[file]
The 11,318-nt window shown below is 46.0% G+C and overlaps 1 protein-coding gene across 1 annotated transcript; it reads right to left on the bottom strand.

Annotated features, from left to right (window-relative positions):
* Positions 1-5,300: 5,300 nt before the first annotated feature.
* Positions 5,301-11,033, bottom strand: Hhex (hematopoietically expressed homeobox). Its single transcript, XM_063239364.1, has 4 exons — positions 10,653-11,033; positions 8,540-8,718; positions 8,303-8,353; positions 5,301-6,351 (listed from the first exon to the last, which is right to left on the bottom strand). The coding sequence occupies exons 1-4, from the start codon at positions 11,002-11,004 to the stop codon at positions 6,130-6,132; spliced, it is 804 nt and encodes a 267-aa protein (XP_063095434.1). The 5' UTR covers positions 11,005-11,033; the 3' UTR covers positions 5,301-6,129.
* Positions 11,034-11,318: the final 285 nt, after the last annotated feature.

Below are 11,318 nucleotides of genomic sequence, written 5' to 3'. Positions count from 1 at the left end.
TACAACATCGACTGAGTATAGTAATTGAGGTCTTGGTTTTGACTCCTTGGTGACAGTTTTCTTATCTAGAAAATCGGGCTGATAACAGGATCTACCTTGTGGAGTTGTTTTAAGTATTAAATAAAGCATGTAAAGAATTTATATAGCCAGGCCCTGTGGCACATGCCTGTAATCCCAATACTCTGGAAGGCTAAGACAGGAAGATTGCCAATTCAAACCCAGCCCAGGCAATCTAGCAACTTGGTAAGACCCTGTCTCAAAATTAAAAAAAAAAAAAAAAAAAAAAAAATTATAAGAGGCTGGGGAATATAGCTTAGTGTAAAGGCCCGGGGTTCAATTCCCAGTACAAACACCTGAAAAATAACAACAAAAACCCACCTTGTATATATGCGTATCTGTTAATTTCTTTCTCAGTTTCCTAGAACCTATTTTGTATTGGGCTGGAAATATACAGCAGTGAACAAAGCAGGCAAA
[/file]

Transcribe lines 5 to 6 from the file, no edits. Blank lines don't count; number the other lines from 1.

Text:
* Positions 11,034-11,318: the final 285 nt, after the last annotated feature.

Below are 11,318 nucleotides of genomic sequence, written 5' to 3'. Positions count from 1 at the left end.